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Question. I'm looking into certain algorithms for linear algebra which lie in NC2. Does anyone know of alternative references for the proof of the proposition just below, relating rank of matrices over R to characteristic polynomials over R(x)?

Proposition. Let A be an m×n matrix in a ring R, and let R(x) be the extension by a formal indeterminate x. Define the matrices $$\begin{align*} A' &= \begin{bmatrix} 0 & A \\ A^{\mathsf T} & 0 \end{bmatrix}, & X &= \mathrm{Diag}(1,x,x^2,\ldots,x^{m+n-1}), & B &= XA'\,.\end{align*}$$ Then rank(A) ≤ r for some integer r ≥ 0 if and only if the characteristic polynomial det(B − t I) of B is divisible by t 2(m+n−r).


Context. The proposition above is a standard result which allows decision problems about the rank of a matrix A to be reduced to those about the characteristic polynomial of B. A convincing proof of the proposition for the case that R is a finite field can be found in Mulmuley's article A fast parallel algorithm to compute the rank of a matrix over an arbitrary field. Because the degree of the formal indeterminate x can be bounded in det(B − t I), we can reduce this problem to a problem of polynomials over R alone.

While Mulmuley's proof breaks down for any ring that has nilpotent elements (such as 2 in the rings ℤ2k ), Allender + Beals + Ogihara claim (in their article The complexity of matrix rank and feasible systems of linear equations) that this proposition (or rather a result which I've paraphrased in the result above) holds generally for any ring, and is shown in the book chapter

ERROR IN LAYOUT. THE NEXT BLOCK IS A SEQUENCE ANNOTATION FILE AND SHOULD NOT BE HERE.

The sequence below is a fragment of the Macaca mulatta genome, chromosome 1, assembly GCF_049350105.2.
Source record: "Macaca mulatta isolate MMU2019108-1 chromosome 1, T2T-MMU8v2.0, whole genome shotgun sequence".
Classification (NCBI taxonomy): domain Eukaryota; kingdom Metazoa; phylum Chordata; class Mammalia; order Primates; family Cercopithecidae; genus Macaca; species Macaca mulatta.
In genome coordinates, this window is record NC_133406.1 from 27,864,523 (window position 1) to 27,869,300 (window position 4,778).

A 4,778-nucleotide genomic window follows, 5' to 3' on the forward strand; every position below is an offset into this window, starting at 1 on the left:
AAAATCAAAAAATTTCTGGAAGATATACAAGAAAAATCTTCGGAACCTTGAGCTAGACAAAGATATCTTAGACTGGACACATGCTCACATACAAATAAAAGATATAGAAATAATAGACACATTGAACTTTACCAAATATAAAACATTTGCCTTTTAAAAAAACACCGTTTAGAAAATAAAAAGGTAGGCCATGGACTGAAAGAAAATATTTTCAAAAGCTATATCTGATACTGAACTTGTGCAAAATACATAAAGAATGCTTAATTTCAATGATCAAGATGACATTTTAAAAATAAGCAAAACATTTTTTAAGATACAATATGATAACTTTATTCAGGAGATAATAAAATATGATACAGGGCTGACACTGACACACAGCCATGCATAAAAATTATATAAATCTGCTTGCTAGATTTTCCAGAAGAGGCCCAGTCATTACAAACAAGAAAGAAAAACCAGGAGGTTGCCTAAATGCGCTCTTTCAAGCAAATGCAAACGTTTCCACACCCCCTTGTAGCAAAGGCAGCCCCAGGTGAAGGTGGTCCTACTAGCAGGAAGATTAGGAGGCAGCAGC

J. von zur Gathen. "Parallel linear algebra". In J. H. Reif, editor, Synthesis of parallel algorithms, (pp. 573–617). Morgan Kaufmann, 1993.

which in any case is (or was) widely referenced in the literature. Unfortunately, I can't seem to locate a copy of it (physically embodied or otherwise) that does not require an investment of about $50, and a couple of weeks for shipping and handling, for the entire textbook.

Can anyone provide an alternative reference, or possibly show me where to find an inexpensive electronic copy of the one book chapter? I would be satisfied with any widely available standard text on abstract algebra which proved this proposition, for example.

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